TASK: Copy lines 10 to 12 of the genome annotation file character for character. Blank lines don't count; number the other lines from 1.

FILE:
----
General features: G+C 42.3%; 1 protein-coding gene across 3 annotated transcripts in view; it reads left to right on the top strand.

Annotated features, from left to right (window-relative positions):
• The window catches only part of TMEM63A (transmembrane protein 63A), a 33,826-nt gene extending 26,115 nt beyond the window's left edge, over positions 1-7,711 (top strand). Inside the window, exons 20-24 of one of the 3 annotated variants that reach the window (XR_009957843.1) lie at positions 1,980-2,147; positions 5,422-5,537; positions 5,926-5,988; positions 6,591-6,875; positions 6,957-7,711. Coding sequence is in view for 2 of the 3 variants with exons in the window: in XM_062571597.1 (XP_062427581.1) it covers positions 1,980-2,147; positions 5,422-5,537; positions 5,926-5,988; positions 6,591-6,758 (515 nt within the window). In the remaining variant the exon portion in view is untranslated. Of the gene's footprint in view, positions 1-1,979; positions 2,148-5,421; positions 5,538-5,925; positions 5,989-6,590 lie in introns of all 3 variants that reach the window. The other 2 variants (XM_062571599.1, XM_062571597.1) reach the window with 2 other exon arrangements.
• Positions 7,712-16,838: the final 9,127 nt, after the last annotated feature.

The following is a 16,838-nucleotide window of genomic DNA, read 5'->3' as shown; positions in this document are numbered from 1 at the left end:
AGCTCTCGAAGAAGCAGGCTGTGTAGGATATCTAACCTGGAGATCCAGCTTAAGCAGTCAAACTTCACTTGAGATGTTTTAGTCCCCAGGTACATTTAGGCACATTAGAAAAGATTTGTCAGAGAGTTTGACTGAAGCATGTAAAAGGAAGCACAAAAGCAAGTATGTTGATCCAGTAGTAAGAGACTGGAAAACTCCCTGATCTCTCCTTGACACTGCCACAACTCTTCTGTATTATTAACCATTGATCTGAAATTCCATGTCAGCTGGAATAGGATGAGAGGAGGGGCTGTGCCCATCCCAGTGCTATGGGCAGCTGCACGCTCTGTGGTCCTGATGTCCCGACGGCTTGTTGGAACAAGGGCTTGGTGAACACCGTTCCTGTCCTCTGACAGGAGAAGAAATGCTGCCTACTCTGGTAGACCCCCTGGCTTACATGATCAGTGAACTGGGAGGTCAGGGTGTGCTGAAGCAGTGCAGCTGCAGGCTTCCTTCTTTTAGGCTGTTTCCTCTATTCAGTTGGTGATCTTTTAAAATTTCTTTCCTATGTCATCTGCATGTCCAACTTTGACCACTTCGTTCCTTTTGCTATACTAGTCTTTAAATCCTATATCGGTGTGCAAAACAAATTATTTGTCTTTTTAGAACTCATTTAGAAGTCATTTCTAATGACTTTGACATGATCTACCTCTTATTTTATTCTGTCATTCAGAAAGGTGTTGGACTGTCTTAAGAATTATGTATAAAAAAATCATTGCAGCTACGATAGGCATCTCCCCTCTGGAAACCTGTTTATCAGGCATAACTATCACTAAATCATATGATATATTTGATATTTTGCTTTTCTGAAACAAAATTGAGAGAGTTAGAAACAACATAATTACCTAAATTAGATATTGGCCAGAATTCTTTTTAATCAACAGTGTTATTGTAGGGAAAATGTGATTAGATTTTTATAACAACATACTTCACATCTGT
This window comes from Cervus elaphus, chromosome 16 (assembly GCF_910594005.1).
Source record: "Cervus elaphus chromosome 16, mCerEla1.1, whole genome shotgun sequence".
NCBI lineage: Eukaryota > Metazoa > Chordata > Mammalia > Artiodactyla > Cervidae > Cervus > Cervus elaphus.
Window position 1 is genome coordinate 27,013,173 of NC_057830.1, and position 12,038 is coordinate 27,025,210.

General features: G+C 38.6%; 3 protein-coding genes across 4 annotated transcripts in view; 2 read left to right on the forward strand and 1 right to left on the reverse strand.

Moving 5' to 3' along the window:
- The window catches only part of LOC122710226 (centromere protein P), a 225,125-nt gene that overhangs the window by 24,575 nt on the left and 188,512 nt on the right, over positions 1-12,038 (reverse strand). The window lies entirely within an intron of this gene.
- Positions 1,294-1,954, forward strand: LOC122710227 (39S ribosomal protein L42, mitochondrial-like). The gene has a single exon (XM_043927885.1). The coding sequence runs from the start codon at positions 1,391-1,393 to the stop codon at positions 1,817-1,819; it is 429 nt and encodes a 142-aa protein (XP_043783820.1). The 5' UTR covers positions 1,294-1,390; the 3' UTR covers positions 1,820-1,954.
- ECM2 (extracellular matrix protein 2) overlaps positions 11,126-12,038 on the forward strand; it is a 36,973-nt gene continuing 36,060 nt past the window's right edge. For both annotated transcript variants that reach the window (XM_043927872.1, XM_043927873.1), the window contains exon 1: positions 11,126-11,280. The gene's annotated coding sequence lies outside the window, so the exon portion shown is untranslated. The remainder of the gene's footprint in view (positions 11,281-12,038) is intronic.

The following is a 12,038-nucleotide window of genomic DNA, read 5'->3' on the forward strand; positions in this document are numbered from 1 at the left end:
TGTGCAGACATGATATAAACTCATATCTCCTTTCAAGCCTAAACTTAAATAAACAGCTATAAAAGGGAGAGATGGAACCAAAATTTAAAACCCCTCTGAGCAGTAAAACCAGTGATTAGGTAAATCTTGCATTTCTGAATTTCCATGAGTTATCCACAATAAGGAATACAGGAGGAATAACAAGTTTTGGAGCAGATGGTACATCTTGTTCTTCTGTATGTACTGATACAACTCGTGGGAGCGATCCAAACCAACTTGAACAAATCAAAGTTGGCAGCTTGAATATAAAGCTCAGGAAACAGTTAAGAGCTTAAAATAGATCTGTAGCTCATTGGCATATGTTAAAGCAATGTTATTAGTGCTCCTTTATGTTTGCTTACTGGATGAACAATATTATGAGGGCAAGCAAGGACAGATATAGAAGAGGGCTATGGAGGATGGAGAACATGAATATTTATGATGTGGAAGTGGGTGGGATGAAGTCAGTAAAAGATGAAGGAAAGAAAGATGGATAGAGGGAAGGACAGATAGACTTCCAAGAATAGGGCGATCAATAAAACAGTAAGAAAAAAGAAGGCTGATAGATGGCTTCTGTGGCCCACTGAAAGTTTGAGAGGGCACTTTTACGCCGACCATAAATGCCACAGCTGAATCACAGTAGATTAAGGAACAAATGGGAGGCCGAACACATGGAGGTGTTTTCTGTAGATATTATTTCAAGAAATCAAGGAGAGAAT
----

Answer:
Window position 1 is genome coordinate 27,013,173 of NC_057830.1, and position 12,038 is coordinate 27,025,210.

General features: G+C 38.6%; 3 protein-coding genes across 4 annotated transcripts in view; 2 read left to right on the forward strand and 1 right to left on the reverse strand.

Moving 5' to 3' along the window: